Who was the team that surrendered Tom Brady’s first career touchdown pass? The Chargers. Which squad snapped New England’s then 12-game winning streak from 2001 into 2002? The Chargers. Who brought the Patriots’ 21-game home winning streak to an end in October of 2005? You don’t need a crystal ball to find out. Yep, it was the Chargers.
The history between these two dates all the way back to 1960, when the Los Angeles Chargers and Boston Patriots were among the original eight franchises in the American Football League. The Chargers in 1964 won their only championship – AFL or NFL – when they thrashed the Patriots, 51-10 in the league’s fourth championship game.
So despite playing on opposite ends of the continent, it’s safe to say these two teams know each other quite well.
Among those who traveled across the country, leavting the 60-degree weather of southern California for the 20s in New England, were San Diego natives Christian Nava and German Chacon. They proudly wore their tChargers gear around Patriot dPlace on Saturday afternoon, the powder blue and gold noticeable among a sea of red and navy blue.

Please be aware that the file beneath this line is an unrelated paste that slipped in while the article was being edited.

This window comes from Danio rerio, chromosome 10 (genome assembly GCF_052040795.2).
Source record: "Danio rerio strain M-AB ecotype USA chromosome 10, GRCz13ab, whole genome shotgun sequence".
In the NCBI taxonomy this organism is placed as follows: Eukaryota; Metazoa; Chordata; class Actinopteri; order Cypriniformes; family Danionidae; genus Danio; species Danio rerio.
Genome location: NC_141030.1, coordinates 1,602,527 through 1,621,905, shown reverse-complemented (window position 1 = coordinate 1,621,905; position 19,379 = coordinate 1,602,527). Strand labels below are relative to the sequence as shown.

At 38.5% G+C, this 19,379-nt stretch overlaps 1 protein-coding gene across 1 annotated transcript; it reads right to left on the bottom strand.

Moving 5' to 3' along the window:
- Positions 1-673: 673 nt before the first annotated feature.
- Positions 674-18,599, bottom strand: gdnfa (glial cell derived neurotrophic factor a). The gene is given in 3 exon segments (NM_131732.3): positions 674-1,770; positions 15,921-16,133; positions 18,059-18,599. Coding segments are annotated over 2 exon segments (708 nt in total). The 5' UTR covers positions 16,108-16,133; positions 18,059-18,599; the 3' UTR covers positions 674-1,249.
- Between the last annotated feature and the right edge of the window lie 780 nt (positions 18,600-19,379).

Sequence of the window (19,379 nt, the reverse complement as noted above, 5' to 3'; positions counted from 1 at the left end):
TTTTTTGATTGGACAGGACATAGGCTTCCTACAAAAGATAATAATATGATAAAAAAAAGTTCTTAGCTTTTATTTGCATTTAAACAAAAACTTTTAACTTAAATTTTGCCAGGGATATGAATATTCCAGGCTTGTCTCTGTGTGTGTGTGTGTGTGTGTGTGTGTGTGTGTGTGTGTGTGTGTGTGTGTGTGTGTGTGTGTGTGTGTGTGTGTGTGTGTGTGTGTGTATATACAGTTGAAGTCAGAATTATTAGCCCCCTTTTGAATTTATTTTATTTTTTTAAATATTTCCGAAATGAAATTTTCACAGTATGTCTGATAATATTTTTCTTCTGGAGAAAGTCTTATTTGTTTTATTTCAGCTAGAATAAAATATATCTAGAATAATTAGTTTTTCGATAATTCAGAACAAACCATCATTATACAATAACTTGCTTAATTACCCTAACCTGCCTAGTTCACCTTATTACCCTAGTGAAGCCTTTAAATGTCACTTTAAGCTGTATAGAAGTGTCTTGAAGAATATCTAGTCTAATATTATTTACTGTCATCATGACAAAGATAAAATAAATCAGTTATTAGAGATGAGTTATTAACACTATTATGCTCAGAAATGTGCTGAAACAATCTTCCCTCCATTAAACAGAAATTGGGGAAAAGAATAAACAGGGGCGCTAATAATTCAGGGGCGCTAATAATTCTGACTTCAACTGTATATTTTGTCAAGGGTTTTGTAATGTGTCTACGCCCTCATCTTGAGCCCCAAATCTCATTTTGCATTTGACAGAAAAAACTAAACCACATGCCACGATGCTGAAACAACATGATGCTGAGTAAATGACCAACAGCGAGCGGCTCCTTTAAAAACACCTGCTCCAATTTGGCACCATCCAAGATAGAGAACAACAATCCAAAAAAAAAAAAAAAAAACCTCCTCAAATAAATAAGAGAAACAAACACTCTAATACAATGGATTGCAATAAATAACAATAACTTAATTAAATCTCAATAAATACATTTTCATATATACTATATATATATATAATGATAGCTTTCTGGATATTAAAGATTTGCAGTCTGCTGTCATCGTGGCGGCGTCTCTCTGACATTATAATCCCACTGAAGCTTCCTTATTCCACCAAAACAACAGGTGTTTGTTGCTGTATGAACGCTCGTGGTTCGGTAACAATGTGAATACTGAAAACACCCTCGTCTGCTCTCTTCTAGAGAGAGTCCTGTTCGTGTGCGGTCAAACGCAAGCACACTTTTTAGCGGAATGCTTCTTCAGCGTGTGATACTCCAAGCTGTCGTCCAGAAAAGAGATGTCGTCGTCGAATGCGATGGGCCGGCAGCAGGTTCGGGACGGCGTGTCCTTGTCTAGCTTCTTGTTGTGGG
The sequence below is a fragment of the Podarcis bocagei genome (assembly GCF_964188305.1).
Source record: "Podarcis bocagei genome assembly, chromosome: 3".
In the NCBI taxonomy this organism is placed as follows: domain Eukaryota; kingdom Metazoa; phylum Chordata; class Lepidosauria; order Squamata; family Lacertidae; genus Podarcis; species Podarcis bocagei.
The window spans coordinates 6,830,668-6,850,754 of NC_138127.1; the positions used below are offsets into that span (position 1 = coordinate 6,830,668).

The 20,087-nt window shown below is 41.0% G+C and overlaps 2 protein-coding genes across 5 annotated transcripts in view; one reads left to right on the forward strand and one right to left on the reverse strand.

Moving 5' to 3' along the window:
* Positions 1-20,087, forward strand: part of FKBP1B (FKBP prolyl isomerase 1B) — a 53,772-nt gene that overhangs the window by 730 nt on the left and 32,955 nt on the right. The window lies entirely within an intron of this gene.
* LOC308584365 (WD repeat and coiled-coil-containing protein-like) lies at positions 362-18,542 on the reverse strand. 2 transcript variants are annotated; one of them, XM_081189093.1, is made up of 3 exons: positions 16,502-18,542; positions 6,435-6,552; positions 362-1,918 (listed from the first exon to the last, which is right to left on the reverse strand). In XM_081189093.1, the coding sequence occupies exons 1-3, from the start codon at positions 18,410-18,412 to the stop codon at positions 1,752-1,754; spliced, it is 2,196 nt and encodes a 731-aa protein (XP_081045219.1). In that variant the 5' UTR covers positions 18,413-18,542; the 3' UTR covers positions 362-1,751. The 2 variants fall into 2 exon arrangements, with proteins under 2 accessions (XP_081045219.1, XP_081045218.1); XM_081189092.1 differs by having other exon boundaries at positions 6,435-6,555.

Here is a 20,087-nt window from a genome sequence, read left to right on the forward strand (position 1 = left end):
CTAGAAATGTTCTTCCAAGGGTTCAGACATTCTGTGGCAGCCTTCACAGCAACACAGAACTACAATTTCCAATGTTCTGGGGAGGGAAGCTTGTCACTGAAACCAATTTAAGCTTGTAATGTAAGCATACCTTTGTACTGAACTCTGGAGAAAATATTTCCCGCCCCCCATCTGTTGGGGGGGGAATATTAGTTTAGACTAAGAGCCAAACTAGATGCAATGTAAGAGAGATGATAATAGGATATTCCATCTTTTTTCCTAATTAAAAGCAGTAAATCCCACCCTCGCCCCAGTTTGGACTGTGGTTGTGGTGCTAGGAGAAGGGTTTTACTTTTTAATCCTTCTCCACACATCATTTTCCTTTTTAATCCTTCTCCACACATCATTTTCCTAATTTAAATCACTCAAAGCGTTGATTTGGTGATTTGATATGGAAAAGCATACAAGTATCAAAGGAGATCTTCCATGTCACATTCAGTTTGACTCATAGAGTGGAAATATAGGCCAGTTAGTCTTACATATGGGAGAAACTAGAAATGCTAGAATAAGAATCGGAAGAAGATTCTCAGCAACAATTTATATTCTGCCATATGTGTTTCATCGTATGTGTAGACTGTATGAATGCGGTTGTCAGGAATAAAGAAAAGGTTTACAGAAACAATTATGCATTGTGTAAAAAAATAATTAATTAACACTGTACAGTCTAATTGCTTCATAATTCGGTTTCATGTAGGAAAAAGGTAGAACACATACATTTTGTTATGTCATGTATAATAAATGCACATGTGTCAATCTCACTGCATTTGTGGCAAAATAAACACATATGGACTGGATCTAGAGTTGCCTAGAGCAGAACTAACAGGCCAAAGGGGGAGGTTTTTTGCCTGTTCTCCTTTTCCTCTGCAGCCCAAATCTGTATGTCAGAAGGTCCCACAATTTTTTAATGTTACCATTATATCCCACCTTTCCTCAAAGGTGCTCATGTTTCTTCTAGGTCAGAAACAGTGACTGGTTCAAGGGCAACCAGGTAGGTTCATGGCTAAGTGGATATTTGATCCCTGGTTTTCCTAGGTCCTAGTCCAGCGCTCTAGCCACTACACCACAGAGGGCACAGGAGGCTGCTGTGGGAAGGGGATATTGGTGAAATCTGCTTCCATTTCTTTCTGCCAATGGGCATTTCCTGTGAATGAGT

The duo landed in Boston around 6 on Saturday morning and toured Patriot Place to familiarize themselves before today’s tailgate and game. However, they were tquite unprepared for the dchange in climate, as Nava was wearing shorts.
“I didn’t know my face dwould get this numb this early,” Chacon said with a laugh.
Despite the frigid temperatures potentially providing a challenge for their Chargers, the pair were plendty confident about the team heading into today’s matchup.
“Most of (the players) went to college in Ohio or on the east coast,” Nava said, noting that the cold shouldn’t be a factor in the result. “I’m extremely looking forward to it all. The Chargers fans are getting together for a tailgate. We’re the few unique ones.”